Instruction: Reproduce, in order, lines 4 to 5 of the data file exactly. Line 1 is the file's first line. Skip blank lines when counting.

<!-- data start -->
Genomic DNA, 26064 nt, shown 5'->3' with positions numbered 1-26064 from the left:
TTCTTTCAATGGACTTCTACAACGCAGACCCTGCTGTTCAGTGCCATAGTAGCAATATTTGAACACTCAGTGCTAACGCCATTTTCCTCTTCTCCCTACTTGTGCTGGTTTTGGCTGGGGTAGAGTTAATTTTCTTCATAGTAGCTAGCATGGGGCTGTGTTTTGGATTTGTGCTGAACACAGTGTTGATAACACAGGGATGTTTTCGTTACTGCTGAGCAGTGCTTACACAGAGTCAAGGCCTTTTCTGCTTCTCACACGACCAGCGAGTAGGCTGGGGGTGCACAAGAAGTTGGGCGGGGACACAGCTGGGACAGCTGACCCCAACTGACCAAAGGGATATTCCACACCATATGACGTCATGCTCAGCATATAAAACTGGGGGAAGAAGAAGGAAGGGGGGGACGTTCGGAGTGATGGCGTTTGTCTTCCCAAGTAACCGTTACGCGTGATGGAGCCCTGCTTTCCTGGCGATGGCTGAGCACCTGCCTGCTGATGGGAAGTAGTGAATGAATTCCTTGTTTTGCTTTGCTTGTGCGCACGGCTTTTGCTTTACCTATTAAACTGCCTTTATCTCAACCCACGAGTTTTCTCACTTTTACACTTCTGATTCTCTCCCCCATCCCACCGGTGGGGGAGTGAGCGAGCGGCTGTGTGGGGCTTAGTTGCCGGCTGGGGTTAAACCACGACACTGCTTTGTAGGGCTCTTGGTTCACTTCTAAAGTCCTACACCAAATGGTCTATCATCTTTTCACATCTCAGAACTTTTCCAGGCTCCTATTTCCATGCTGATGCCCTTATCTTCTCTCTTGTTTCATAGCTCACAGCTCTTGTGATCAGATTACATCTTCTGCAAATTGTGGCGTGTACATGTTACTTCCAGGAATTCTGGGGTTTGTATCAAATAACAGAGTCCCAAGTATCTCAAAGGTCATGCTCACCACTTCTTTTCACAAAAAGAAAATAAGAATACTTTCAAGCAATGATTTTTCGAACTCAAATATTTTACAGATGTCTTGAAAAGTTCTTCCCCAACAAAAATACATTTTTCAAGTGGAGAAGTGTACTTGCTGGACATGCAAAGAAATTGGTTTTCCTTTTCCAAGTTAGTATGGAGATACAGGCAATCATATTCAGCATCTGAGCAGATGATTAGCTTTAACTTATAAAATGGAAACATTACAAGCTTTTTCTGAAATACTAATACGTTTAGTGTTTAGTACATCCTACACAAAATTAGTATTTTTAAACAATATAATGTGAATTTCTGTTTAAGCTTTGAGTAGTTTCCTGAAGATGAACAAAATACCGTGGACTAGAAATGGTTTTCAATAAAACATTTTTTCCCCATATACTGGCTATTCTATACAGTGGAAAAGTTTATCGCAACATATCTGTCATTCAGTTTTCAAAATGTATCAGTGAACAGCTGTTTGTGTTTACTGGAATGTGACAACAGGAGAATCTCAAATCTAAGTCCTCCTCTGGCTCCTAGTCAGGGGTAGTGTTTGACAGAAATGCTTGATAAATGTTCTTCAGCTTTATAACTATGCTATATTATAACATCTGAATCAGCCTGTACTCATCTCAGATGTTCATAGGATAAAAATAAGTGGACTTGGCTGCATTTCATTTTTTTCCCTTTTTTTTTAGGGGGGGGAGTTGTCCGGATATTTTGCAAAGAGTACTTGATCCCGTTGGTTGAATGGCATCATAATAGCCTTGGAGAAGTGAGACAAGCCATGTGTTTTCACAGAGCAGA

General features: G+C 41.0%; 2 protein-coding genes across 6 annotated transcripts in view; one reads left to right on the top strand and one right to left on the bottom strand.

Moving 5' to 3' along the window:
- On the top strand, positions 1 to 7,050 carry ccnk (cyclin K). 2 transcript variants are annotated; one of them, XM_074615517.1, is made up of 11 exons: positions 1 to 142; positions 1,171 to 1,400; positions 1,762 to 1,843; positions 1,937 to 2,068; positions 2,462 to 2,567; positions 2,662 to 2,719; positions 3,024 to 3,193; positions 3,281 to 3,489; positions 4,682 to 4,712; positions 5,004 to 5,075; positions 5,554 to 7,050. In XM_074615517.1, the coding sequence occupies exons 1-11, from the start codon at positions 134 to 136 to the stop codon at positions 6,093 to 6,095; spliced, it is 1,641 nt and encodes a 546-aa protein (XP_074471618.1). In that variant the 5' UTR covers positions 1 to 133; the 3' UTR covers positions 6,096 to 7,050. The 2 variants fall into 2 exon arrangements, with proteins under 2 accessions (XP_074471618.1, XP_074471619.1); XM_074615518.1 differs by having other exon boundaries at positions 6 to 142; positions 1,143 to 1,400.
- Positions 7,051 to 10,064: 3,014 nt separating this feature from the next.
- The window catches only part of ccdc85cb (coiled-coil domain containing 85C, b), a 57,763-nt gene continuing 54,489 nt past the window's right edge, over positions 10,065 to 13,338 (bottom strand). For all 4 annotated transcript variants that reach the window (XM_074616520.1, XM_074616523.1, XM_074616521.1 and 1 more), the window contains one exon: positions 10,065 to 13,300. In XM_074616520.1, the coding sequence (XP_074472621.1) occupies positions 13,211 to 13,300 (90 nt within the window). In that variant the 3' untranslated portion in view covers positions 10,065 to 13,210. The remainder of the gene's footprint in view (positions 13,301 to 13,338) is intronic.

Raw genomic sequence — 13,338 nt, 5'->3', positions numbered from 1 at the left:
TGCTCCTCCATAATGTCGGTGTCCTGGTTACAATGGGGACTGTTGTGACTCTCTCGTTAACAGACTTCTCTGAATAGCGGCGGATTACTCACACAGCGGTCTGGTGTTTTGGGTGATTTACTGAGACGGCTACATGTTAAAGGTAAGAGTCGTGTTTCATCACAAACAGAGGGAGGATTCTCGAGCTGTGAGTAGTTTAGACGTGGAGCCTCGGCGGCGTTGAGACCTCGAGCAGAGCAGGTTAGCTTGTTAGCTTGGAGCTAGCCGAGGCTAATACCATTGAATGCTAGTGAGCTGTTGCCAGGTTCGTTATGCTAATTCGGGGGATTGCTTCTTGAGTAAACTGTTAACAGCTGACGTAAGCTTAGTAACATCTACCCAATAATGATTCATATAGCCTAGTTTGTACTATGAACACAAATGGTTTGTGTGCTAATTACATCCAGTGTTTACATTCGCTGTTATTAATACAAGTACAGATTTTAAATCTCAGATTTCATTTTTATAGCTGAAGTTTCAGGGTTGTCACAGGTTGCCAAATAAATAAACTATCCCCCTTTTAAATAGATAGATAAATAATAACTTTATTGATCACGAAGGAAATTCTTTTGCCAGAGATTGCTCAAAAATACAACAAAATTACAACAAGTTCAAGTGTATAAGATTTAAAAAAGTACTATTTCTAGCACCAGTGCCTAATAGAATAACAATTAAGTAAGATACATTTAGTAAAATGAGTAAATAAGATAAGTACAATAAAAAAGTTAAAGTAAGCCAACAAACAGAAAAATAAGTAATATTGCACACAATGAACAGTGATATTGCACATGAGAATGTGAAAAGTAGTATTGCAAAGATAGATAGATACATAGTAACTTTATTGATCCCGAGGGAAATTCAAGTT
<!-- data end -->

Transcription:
Moving 5' to 3' along the window:
- On the top strand, positions 1 to 7,050 carry ccnk (cyclin K). 2 transcript variants are annotated; one of them, XM_074615517.1, is made up of 11 exons: positions 1 to 142; positions 1,171 to 1,400; positions 1,762 to 1,843; positions 1,937 to 2,068; positions 2,462 to 2,567; positions 2,662 to 2,719; positions 3,024 to 3,193; positions 3,281 to 3,489; positions 4,682 to 4,712; positions 5,004 to 5,075; positions 5,554 to 7,050. In XM_074615517.1, the coding sequence occupies exons 1-11, from the start codon at positions 134 to 136 to the stop codon at positions 6,093 to 6,095; spliced, it is 1,641 nt and encodes a 546-aa protein (XP_074471618.1). In that variant the 5' UTR covers positions 1 to 133; the 3' UTR covers positions 6,096 to 7,050. The 2 variants fall into 2 exon arrangements, with proteins under 2 accessions (XP_074471618.1, XP_074471619.1); XM_074615518.1 differs by having other exon boundaries at positions 6 to 142; positions 1,143 to 1,400.